Government agencies and companies in the U.K. are under attack by a concerted series of Trojan horses out to steal information.
Government agencies and companies in the U.K. are under attack by a concerted series of Trojan horses out to steal information, the country's National Infrastructure Security Co-ordination Center (NISCC) announced Thursday.
According to the NISCC, whose duties correspond to the U.S. Computer Emergency Readiness Team (US-CERT), more than 300 U.K. agencies and companies have been targeted by the attack, which involves more than 75 different Trojan horses and in many cases, can be traced back to the Far East.
While the attacks have been underway for some time, the NISCC said in its alert that it wanted to spread the news to "raise awareness of these attacks and provide protective advice."
The Trojans, which arrive either as attachments to e-mail messages spoofed as coming from trusted contacts, news agencies, or even government departments, or are installed after users surf to links embedded in other such messages, are after information, pure and simple.
"Trojan capabilities suggest that the covert gathering and transmitting of otherwise privileged information is a principal goal," said the alert. "The attacks normally focus on individuals who have jobs working with commercially and economically sensitive data."
NISCC's alert also said that some of the Trojans spotted were designed to avoid anti-virus scanners, and that the variety and constant evolution of the malicious code used by the attacker(s) "appears to be a strategy to identify the conditions needed to successfully penetrate a network."
That strategy is neither new nor limited to Trojans. Some analysts, in fact, believe that the ultra-prolific author(s) of the Mytob worm -- who has launched scores of variants against users -- is using the same technique to figure out the "perfect" worm.
U.K. security firm Sophos was brought in to help NISCC analyze the Trojans, said Carole Theriault, a security consultant with the company. Sophos found that in every case, the malware's goal was to install either a keylogger, or other software that would sniff through files, pull selected information, and transmit it back to the attacker.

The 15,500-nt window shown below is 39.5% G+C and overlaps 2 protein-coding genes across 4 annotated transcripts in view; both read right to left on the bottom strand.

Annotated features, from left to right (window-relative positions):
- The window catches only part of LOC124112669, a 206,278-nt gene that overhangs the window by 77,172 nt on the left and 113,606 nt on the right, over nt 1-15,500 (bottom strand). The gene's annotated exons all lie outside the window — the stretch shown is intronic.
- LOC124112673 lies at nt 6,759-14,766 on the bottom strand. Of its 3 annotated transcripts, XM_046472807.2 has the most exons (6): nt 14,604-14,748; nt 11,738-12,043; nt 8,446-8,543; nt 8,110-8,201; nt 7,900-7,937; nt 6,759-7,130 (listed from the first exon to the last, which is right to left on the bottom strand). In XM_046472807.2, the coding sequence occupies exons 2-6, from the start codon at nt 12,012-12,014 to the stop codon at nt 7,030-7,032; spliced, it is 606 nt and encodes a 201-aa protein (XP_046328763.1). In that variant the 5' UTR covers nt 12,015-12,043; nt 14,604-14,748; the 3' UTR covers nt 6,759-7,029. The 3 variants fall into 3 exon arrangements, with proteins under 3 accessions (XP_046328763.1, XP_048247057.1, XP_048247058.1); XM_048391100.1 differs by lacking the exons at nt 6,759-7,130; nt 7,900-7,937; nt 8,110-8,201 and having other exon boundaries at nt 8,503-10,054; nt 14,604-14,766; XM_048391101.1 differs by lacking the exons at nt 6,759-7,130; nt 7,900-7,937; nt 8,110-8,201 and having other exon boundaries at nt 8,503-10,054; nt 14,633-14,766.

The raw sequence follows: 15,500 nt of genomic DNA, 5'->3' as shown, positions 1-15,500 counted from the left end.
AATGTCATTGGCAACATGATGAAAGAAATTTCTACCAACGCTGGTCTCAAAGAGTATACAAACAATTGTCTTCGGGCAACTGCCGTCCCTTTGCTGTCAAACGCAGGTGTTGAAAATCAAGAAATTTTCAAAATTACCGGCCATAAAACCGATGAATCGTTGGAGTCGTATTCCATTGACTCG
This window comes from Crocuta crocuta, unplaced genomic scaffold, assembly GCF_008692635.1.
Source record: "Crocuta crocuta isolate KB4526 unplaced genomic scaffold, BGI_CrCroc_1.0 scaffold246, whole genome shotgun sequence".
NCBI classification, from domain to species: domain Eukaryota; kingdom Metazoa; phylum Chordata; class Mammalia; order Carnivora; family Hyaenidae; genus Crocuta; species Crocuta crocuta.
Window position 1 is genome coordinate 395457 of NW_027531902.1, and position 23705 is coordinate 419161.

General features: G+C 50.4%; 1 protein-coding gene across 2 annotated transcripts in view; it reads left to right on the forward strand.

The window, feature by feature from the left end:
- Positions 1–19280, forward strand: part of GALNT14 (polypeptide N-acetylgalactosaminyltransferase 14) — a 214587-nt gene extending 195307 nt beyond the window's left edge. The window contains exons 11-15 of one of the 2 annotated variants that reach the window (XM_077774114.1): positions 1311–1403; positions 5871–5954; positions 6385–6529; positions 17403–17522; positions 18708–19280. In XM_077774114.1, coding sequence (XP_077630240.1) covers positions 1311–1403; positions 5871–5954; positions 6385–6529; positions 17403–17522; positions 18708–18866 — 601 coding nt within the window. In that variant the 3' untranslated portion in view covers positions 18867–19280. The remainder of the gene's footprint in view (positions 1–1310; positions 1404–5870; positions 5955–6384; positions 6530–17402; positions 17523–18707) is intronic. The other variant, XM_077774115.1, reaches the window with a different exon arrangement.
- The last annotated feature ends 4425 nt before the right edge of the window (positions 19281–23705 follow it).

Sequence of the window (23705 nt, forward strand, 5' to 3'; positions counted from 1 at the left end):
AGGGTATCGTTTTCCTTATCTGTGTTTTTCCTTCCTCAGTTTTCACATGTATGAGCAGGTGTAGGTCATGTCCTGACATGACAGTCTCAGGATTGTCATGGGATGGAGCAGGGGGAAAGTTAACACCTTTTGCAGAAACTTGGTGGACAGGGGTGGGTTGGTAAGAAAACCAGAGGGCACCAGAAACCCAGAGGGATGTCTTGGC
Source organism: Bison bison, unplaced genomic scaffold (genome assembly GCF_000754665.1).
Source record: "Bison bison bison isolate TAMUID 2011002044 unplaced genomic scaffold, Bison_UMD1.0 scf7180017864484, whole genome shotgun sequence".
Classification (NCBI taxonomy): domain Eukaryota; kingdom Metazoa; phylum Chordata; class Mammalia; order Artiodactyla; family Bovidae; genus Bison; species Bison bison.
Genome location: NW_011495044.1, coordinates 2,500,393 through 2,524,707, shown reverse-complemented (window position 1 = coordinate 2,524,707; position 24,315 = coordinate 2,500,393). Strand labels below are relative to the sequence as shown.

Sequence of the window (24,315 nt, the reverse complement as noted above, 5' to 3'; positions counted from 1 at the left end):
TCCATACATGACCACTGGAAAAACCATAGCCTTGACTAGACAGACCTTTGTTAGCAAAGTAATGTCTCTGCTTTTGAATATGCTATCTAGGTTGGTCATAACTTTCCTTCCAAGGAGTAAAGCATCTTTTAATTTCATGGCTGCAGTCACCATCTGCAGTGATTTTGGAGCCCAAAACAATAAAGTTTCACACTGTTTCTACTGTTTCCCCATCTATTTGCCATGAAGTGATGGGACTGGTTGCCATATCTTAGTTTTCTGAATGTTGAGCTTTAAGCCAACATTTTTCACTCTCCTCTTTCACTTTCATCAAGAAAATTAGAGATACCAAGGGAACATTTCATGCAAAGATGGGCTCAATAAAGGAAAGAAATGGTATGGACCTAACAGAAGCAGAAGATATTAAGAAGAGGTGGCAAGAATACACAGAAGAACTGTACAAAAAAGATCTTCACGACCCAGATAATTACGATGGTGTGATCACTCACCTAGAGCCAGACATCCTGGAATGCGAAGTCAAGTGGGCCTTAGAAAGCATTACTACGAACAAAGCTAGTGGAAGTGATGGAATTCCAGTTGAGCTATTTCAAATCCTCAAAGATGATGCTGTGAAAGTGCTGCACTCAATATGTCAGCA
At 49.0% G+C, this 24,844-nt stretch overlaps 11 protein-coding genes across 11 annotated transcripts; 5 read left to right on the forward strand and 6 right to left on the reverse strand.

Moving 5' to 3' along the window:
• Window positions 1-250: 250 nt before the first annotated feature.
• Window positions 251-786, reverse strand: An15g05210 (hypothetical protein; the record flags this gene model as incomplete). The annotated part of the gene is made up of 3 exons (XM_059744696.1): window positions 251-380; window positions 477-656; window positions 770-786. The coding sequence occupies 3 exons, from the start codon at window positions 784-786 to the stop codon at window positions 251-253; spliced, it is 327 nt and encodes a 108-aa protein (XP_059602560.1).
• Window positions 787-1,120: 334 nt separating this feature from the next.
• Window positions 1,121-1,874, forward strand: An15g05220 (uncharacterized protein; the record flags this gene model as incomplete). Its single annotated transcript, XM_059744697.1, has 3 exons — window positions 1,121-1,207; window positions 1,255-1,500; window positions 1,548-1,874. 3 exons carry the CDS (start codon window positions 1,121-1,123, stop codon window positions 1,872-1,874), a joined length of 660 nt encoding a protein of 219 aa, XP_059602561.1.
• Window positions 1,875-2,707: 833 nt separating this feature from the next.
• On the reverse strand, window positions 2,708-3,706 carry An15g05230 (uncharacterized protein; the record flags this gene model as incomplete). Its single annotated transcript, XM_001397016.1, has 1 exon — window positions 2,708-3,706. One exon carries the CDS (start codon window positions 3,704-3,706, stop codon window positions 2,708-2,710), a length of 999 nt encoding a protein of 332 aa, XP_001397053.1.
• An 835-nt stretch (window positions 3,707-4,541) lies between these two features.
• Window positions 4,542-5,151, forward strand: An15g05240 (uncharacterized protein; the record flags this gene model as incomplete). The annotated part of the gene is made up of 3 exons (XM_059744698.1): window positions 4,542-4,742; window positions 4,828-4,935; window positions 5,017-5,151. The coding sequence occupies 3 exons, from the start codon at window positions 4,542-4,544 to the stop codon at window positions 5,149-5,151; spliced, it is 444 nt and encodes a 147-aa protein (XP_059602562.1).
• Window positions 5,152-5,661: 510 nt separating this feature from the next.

"Who is doing this we can't answer," said Theriault, "but two-thirds of them were Trojans we've seen before. The other third were totally new, but not significantly different than your average run-of-the-mill Trojan horse."
Theriault wasn't surprised by the attack, since the number of Trojan-based assaults have been skyrocketing. According to Sophos' figures, the count of keylogging Trojans has tripled in the past 12 months.
Although the NISCC's alert leaned toward a focused, targeted attack on U.K. government workers in particular -- "Unlike phishing attacks and e-mail worms, the attackers are specifically targeting governmental and commercial organizations" -- Theriault wasn't ready to reach the same conclusion.
"From the Trojans themselves there's nothing to suggest that they're any part of a real campaign," she said. "It's possible that what the NISCC is seeing is just a lot of Trojans that hit agencies in a lot of different ways."
Another analyst, however, thought this was the best example yet of an attack profile that security experts have been expecting for a long time.
"One of the hardest thing about being in security is saying 'I told you so' without sounding smug," wrote Richard Stiennon, director of threat research at anti-spyware software vendor Webroot, in his blog Thursday.
"The attack underway in the U.K. has been predicted for years: targeted, social engineered, modified viruses used to attack government and industry," he went on.
"When you think about it, this method of attack is obvious. Select a target, modify a virus or Trojan to avoid detection, and send it directly to insiders with spoofed return e-mail addresses from other insiders."
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